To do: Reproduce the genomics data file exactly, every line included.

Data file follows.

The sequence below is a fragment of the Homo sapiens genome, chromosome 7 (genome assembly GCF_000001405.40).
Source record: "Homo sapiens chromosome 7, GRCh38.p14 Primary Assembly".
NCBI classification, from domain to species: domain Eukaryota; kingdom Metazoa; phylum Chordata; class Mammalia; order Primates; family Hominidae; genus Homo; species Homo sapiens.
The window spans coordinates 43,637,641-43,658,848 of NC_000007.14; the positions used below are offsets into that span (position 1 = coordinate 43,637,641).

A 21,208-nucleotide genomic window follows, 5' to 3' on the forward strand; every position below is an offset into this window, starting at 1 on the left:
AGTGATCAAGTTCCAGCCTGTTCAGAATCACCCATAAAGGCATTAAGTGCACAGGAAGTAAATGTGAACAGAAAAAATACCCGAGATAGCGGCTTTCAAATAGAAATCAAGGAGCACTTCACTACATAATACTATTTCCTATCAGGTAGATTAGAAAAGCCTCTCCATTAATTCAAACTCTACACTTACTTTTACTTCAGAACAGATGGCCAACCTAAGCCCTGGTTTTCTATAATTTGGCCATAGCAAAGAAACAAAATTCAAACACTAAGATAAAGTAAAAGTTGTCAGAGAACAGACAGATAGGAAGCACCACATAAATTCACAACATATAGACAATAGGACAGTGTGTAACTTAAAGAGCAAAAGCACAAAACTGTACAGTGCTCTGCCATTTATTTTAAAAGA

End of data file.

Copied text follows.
The sequence below is a fragment of the Homo sapiens genome, chromosome 7 (genome assembly GCF_000001405.40).
Source record: "Homo sapiens chromosome 7, GRCh38.p14 Primary Assembly".
NCBI classification, from domain to species: domain Eukaryota; kingdom Metazoa; phylum Chordata; class Mammalia; order Primates; family Hominidae; genus Homo; species Homo sapiens.
The window spans coordinates 43,637,641-43,658,848 of NC_000007.14; the positions used below are offsets into that span (position 1 = coordinate 43,637,641).

A 21,208-nucleotide genomic window follows, 5' to 3' on the forward strand; every position below is an offset into this window, starting at 1 on the left:
AGTGATCAAGTTCCAGCCTGTTCAGAATCACCCATAAAGGCATTAAGTGCACAGGAAGTAAATGTGAACAGAAAAAATACCCGAGATAGCGGCTTTCAAATAGAAATCAAGGAGCACTTCACTACATAATACTATTTCCTATCAGGTAGATTAGAAAAGCCTCTCCATTAATTCAAACTCTACACTTACTTTTACTTCAGAACAGATGGCCAACCTAAGCCCTGGTTTTCTATAATTTGGCCATAGCAAAGAAACAAAATTCAAACACTAAGATAAAGTAAAAGTTGTCAGAGAACAGACAGATAGGAAGCACCACATAAATTCACAACATATAGACAATAGGACAGTGTGTAACTTAAAGAGCAAAAGCACAAAACTGTACAGTGCTCTGCCATTTATTTTAAAAGA